Society: five years after the refugee summer: asylum policy separates Germany from the world

Berlin – You have walled up your vision of the world, the group “Refugees Welcome” as well as the opponents of a liberal asylum policy.

If you talk to some of them, they give examples of Syrians who graduated from high school with flying colors and Iraqis who started their own businesses. If you ask others, they point to the higher crime rate among immigrants and the many refugees who are still unemployed.

So – five years after the so-called refugee crisis – everyone in Germany is still living in their own reality. To date, the admission of more than 1.1 million asylum seekers in 2015 and 2016 holds enough controversy potential to interrupt family celebrations and barbecues with friends.

“The year 2015 revealed a dividing line in German society: on the one hand, those involved in helping refugees; on the other hand, the influx of so many people has provoked xenophobia, fears which are not rationally founded, ”says political scientist Herfried Münkler. “The pull towards the political center that we saw earlier has ended.”

The fundamental controversy is still not over. According to Matthias Jung of the Wahlen Research Group, however, the picture is stable: “We have seen relatively few changes in mood since the refugee crisis, other than occasional fluctuations in events like New Years Eve in Cologne. When asked if Germany can cope with the number of refugees arriving, 60 percent agree, 40 disagree. “


The bitterness with which asylum policy is challenged is comparable to the arguments of the corona crisis. Here, too, the trenches often seem insurmountable.

Flashback: end of August, beginning of September 2015. At Keleti train station, in the Hungarian capital Budapest, people invade the corridors in the stifling heat. They sleep on thin mats, hoping for a chance to travel and take a shower. There are more every hour. Many come from Syria, some from North Africa, Iraq, Afghanistan.

From Hungary, they set off on foot on the motorway towards Austria. Under the pressure of events, Chancellor Angela Merkel (CDU) and her Austrian colleague Werner Faymann agreed on the night of September 5 to allow people to enter the country. Hungarian Prime Minister Viktor Orban took them to the Austrian border by bus. They are greeted with applause and welcome posters at Munich Central Station.

Many citizens found Germany, from which so many had fled under the Nazi regime, to be generous. Some were downright intoxicated by the praise with which Germany’s “welcoming culture” was celebrated internationally.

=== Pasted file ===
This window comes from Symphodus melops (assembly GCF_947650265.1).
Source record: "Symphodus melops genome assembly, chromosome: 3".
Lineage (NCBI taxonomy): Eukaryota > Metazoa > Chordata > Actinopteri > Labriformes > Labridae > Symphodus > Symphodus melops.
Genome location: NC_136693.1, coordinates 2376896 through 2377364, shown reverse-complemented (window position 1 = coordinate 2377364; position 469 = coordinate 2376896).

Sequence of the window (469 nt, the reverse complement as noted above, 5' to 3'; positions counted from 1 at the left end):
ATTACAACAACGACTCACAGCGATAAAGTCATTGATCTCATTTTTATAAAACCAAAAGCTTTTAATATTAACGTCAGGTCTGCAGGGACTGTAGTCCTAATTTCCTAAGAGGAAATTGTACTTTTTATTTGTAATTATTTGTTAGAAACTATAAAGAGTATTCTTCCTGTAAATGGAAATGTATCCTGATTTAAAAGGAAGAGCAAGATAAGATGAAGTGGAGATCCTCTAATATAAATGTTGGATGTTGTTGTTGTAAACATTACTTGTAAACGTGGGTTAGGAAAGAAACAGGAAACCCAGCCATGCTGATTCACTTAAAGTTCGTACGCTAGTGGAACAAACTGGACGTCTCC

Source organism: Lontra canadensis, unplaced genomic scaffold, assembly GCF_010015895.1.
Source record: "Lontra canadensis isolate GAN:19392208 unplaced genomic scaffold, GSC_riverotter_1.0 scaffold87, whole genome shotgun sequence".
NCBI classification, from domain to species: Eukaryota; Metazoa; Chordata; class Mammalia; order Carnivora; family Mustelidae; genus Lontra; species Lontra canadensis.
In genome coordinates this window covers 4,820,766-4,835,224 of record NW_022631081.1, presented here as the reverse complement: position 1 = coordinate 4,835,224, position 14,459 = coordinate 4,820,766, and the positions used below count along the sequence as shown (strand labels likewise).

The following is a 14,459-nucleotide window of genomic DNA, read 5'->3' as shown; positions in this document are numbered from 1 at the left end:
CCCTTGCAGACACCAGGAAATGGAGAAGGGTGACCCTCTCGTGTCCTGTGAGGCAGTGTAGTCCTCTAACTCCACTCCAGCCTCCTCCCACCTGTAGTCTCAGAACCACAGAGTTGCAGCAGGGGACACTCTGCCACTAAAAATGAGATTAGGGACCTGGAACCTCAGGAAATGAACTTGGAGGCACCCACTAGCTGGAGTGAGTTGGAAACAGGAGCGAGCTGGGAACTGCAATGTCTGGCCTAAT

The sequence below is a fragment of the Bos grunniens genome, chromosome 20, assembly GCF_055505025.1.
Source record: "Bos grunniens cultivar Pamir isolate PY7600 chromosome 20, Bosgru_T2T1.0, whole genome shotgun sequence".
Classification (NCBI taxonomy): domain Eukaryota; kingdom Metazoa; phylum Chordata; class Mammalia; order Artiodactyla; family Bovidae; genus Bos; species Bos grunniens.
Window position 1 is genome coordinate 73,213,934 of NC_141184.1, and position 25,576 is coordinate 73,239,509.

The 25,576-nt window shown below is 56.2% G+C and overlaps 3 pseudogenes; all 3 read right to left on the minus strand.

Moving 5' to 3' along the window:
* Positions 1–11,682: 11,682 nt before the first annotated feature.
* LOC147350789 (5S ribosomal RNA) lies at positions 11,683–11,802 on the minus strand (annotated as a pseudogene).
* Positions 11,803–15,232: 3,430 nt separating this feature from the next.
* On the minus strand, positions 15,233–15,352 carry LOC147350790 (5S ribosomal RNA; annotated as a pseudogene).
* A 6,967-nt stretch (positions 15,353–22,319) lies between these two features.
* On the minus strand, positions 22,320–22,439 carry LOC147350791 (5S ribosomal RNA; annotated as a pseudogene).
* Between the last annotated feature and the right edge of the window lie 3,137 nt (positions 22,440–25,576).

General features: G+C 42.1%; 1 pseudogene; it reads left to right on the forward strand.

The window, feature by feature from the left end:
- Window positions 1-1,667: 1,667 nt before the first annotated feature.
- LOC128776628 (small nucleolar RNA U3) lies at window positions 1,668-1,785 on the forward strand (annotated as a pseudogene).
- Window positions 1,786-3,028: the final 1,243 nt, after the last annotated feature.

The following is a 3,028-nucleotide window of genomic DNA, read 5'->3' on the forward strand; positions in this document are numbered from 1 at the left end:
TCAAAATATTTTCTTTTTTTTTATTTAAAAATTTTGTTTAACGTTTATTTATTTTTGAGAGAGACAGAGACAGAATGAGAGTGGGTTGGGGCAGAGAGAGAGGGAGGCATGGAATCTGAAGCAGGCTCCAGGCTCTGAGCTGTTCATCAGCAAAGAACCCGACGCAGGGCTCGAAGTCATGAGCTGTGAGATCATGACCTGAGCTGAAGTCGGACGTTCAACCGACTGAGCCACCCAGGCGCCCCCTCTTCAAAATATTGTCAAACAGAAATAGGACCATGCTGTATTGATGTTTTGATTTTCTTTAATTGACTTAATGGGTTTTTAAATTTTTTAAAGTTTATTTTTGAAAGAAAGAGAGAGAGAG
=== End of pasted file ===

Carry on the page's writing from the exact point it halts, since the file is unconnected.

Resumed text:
In practical matters, however, there was sometimes disillusion and bewilderment in the first few weeks. How does the registration of many asylum seekers manage their accommodation? And what will happen to those who, obviously, neither civil war nor political persecution, but simply the desire for a life of modest prosperity brought them to Germany?

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The practical issues have been brought under control – also thanks to the great commitment of the municipal officials, says Reinhard Sager, president of the German District Association. However, the long-term challenges were by no means overcome. It was not only the high number of asylum seekers that drove Germany “to the limits of its integration capacity”, but also that many refugees came without being able to prepare. “Insufficient knowledge of the German language, significant cultural differences, lack or lack of recognition of diplomas – all of which make integration in this country difficult.”


At the end of 2019, 363,000 people from Afghanistan, Eritrea, Iraq, Iran, Nigeria, Pakistan, Somalia and Syria were employed and subject to social security contributions in Germany, including 55,000 trainees. The Federal Employment Agency has an additional 75,000 people among fringe employees. However, this also includes immigrants who did not come as refugees but, for example, as students, spouses or migrant workers. According to preliminary data, the unemployment rate in these countries was 39.8 percent in May – far higher than for the general population.

In addition: Especially with migration, the principle sometimes stands in the way of pragmatism. It was only last year that the grand coalition passed a law on the immigration of skilled workers. In particular, the CDU and CSU fear that too much openness could be taken as a signal that everyone is welcome. This is why most migrants only have access to the labor market once it has been decided that they are allowed to stay.

Political scientist Münkler criticizes this hesitant integration into the world of work. “People need to find jobs here quickly, even if they don’t speak German perfectly and risk being rejected in the asylum procedure. People had bad things behind them, some fled thousands of miles and then they’re barracks and sitting here. lazy. It creates problems. “The country needs workers – and low-skilled people can be trained.” If you don’t actively approach integration, then you will have problems later, as we have today with the Lebanese clans, including some are criminals. “

Crime is another criterion for integration. The annual “Situation report on crime in the context of immigration” from the Federal Criminal Police Office, which deals with asylum seekers, refugees, tolerated persons and third-country nationals staying in the country without permission, provides clues.